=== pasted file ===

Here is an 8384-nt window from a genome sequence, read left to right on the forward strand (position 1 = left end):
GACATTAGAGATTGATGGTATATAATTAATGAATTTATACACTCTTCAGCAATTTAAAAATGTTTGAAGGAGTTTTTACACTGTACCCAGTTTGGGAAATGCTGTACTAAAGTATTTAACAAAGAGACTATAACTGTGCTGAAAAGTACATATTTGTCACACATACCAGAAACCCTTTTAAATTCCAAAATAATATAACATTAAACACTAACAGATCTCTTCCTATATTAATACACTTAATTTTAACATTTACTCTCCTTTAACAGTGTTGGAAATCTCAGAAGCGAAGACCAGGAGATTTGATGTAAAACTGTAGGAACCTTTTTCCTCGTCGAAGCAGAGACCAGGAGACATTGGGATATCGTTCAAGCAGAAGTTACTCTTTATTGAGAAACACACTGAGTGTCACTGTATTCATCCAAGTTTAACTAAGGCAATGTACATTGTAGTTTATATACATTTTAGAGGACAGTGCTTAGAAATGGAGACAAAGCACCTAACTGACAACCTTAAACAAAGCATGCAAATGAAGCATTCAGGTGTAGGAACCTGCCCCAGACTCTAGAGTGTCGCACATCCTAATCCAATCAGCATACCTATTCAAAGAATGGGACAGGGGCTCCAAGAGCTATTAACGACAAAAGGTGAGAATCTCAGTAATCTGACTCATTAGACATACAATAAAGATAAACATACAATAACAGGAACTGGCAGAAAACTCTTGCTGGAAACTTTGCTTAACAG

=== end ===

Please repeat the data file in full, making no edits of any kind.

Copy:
Here is an 8384-nt window from a genome sequence, read left to right on the forward strand (position 1 = left end):
GACATTAGAGATTGATGGTATATAATTAATGAATTTATACACTCTTCAGCAATTTAAAAATGTTTGAAGGAGTTTTTACACTGTACCCAGTTTGGGAAATGCTGTACTAAAGTATTTAACAAAGAGACTATAACTGTGCTGAAAAGTACATATTTGTCACACATACCAGAAACCCTTTTAAATTCCAAAATAATATAACATTAAACACTAACAGATCTCTTCCTATATTAATACACTTAATTTTAACATTTACTCTCCTTTAACAGTGTTGGAAATCTCAGAAGCGAAGACCAGGAGATTTGATGTAAAACTGTAGGAACCTTTTTCCTCGTCGAAGCAGAGACCAGGAGACATTGGGATATCGTTCAAGCAGAAGTTACTCTTTATTGAGAAACACACTGAGTGTCACTGTATTCATCCAAGTTTAACTAAGGCAATGTACATTGTAGTTTATATACATTTTAGAGGACAGTGCTTAGAAATGGAGACAAAGCACCTAACTGACAACCTTAAACAAAGCATGCAAATGAAGCATTCAGGTGTAGGAACCTGCCCCAGACTCTAGAGTGTCGCACATCCTAATCCAATCAGCATACCTATTCAAAGAATGGGACAGGGGCTCCAAGAGCTATTAACGACAAAAGGTGAGAATCTCAGTAATCTGACTCATTAGACATACAATAAAGATAAACATACAATAACAGGAACTGGCAGAAAACTCTTGCTGGAAACTTTGCTTAACAG